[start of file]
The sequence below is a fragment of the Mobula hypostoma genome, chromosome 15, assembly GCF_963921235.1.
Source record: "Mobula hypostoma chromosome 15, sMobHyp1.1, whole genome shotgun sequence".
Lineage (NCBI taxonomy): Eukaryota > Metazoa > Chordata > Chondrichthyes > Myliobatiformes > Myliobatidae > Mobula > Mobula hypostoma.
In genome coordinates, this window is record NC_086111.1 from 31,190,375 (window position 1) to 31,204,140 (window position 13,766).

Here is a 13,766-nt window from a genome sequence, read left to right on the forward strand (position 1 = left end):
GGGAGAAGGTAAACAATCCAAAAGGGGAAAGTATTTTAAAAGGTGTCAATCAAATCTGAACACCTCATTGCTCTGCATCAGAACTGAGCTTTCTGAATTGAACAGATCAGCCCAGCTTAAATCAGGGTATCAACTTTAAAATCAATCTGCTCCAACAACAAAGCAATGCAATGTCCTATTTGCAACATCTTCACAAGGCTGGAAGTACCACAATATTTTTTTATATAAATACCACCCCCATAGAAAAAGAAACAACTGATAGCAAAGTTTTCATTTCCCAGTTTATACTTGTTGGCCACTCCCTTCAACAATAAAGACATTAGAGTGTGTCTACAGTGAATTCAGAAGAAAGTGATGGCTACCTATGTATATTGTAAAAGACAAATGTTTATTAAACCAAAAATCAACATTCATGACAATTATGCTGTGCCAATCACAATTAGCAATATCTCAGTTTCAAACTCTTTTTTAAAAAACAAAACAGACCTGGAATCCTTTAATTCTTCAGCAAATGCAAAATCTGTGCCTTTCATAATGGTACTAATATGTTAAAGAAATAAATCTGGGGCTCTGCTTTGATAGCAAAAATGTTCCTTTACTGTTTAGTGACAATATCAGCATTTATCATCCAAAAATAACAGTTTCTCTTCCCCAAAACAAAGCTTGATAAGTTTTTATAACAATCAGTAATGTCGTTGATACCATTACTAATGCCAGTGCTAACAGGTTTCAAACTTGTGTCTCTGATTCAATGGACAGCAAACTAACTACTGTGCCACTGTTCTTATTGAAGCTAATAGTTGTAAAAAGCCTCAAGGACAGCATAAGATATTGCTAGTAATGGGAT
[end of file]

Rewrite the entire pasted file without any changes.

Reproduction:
The sequence below is a fragment of the Mobula hypostoma genome, chromosome 15, assembly GCF_963921235.1.
Source record: "Mobula hypostoma chromosome 15, sMobHyp1.1, whole genome shotgun sequence".
Lineage (NCBI taxonomy): Eukaryota > Metazoa > Chordata > Chondrichthyes > Myliobatiformes > Myliobatidae > Mobula > Mobula hypostoma.
In genome coordinates, this window is record NC_086111.1 from 31,190,375 (window position 1) to 31,204,140 (window position 13,766).

Here is a 13,766-nt window from a genome sequence, read left to right on the forward strand (position 1 = left end):
GGGAGAAGGTAAACAATCCAAAAGGGGAAAGTATTTTAAAAGGTGTCAATCAAATCTGAACACCTCATTGCTCTGCATCAGAACTGAGCTTTCTGAATTGAACAGATCAGCCCAGCTTAAATCAGGGTATCAACTTTAAAATCAATCTGCTCCAACAACAAAGCAATGCAATGTCCTATTTGCAACATCTTCACAAGGCTGGAAGTACCACAATATTTTTTTATATAAATACCACCCCCATAGAAAAAGAAACAACTGATAGCAAAGTTTTCATTTCCCAGTTTATACTTGTTGGCCACTCCCTTCAACAATAAAGACATTAGAGTGTGTCTACAGTGAATTCAGAAGAAAGTGATGGCTACCTATGTATATTGTAAAAGACAAATGTTTATTAAACCAAAAATCAACATTCATGACAATTATGCTGTGCCAATCACAATTAGCAATATCTCAGTTTCAAACTCTTTTTTAAAAAACAAAACAGACCTGGAATCCTTTAATTCTTCAGCAAATGCAAAATCTGTGCCTTTCATAATGGTACTAATATGTTAAAGAAATAAATCTGGGGCTCTGCTTTGATAGCAAAAATGTTCCTTTACTGTTTAGTGACAATATCAGCATTTATCATCCAAAAATAACAGTTTCTCTTCCCCAAAACAAAGCTTGATAAGTTTTTATAACAATCAGTAATGTCGTTGATACCATTACTAATGCCAGTGCTAACAGGTTTCAAACTTGTGTCTCTGATTCAATGGACAGCAAACTAACTACTGTGCCACTGTTCTTATTGAAGCTAATAGTTGTAAAAAGCCTCAAGGACAGCATAAGATATTGCTAGTAATGGGAT